1) Paracord Emergency Bracelets
I’ve recently fallen in love with paracord. It’s strong (it was designed to be parachute cord) yet not overly thick and comes in bright colours. You can use it to make bracelets out of 8+ feet of cord. So, if you’re ever in an emergency situation just unravel it and you have a lifeline, tow line, or whatever it is you need. These are called “emergency paracord bracelets” and there are lots of tutorials on the Internet on how to make one.
So, when I was trying to think up maker programs that can be done inexpensively in only 45 minutes for our maker club at work, I naturally got to thinking about paracord.
The kids ended up all making one to take home, but in order to make it “maker” I started with an exercise to show them how paracord works and how different knots should be used for different situations. The tutorial that follows is also available on Instructables.
- paracord rope
- thicker rope (does not matter what kind, by the more slippery the material the better)
- a bucket with weights in it (we just used paint cans for weights)
- large print-outs of how to make different knots: buntline hitch, half hitch, square knot, sheet bend, zeppelin bend
1) Have one approximately 2 ft long piece of each type of rope per group of kids (we had them into teams of two, but whatever works)
2) Talk a little bit about what paracord is and give some examples of situations where one would need such a strong rope and need to know which knots to use (i.e.: towing objects, creating a life line to save someone from drowning, etc.)
3) Have the teams decide amongst themselves which knot is best to tie the two pieces of rope together: square knot (not good for anything with weight to it) vs. sheet bend (ropes of unequal size, therefore the right answer) vs. zeppelin bend (two ropes of same size)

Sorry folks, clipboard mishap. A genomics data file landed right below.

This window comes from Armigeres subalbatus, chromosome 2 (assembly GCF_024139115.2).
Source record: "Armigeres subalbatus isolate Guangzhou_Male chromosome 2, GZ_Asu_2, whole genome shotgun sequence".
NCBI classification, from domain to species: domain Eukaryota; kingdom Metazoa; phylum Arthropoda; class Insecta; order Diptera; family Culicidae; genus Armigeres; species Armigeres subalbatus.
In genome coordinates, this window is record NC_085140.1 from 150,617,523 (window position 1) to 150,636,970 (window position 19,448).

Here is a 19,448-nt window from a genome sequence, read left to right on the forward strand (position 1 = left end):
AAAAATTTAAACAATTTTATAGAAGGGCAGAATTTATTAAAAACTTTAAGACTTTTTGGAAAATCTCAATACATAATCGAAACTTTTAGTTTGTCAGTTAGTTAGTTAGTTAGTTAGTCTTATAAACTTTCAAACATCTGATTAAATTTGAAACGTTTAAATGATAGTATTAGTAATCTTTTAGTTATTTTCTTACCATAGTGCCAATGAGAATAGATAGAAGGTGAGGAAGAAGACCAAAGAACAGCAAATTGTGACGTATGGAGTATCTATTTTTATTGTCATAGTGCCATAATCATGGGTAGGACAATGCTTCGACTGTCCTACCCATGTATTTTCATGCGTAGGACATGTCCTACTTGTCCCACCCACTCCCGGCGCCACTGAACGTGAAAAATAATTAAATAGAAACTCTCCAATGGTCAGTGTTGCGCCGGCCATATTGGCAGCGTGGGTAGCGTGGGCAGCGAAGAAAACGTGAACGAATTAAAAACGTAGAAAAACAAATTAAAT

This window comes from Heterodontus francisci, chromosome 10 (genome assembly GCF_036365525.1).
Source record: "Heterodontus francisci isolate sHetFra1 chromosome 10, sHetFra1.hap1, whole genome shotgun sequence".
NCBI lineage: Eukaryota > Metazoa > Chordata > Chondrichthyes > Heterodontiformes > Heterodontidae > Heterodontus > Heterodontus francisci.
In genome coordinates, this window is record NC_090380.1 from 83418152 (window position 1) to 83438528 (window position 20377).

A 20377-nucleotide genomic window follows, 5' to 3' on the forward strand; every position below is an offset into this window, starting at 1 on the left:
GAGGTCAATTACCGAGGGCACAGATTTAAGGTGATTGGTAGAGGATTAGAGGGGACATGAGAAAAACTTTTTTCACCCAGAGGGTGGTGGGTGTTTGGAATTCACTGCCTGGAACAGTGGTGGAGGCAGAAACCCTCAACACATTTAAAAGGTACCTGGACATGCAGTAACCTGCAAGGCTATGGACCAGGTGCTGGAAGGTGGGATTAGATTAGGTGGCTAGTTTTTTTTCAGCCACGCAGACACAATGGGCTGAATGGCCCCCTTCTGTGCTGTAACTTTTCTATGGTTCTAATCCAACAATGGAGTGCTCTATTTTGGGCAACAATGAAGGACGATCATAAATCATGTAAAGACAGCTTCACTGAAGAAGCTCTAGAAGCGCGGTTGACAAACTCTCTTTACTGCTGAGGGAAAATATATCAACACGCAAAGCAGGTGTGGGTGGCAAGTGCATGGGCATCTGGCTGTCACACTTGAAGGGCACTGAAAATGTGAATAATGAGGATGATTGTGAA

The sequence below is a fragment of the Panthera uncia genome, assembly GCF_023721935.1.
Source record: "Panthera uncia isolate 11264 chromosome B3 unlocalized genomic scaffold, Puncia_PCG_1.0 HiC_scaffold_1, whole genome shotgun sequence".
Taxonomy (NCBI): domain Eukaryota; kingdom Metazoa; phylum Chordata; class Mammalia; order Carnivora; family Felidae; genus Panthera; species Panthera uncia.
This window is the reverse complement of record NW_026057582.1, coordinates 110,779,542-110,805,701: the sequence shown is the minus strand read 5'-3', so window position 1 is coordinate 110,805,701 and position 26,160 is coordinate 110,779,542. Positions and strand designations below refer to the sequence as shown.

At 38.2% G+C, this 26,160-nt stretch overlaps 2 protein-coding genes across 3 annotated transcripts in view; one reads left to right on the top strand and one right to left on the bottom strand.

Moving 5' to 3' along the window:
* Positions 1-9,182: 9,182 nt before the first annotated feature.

4) Have the teams decide amongst themselves which knot is best for tying to the bucket: buntline hitch (best) vs. half hitch (too weak)
5) Let the teams take turns tying one end of their rope to the bucket and hoisting it up by the other end. There should be fairly obvious strain and slippage of the knots if the wrong knot(s) have been used, which you can point out. The team that got the most right wins. In lieu of actual prizes, which we are getting low on, we just let the winning team get first choice of which colour of paracord they wanted to make their bracelet.
I was pleasantly surprised with how well this turned out as a program. The kids got really into it, debating which knot they thought would work best, and coming up with testing methods on their own, such as tug-of-war to test the knot’s strength. Definitely maker!
2) Bottle Cap Bracelets
In a few weeks from now, we will be having another craft event. It doesn’t have to be maker per see, since the theme is just “art, community, and history,” but I think the program I came up with has some elements of it all the same. We’ll be making personalized bracelets from bottle caps. Participants will be able to get creative and find images that they like or resonate with using donated magazines from a variety of cultures, religions, and interests. After all, diversity and multiculturalism are big part of the community my library is located in.
All I did was take a bottle cap, cut out an image to fit inside and then used mod podge to glue it to the bottom and seal it in. Not surprisingly, I used a scene with sheep as my image for the sample 😛
I then used the metal punch from my jewellery making kit (available for under $20 at most beading or craft stores if you don’t already have one) to poke holes in the side for split or jump rings and simply used rainbow loom elastics to make the bracelet part. You could also use hemp or leather or just link multiple bottle caps together if you have enough of them.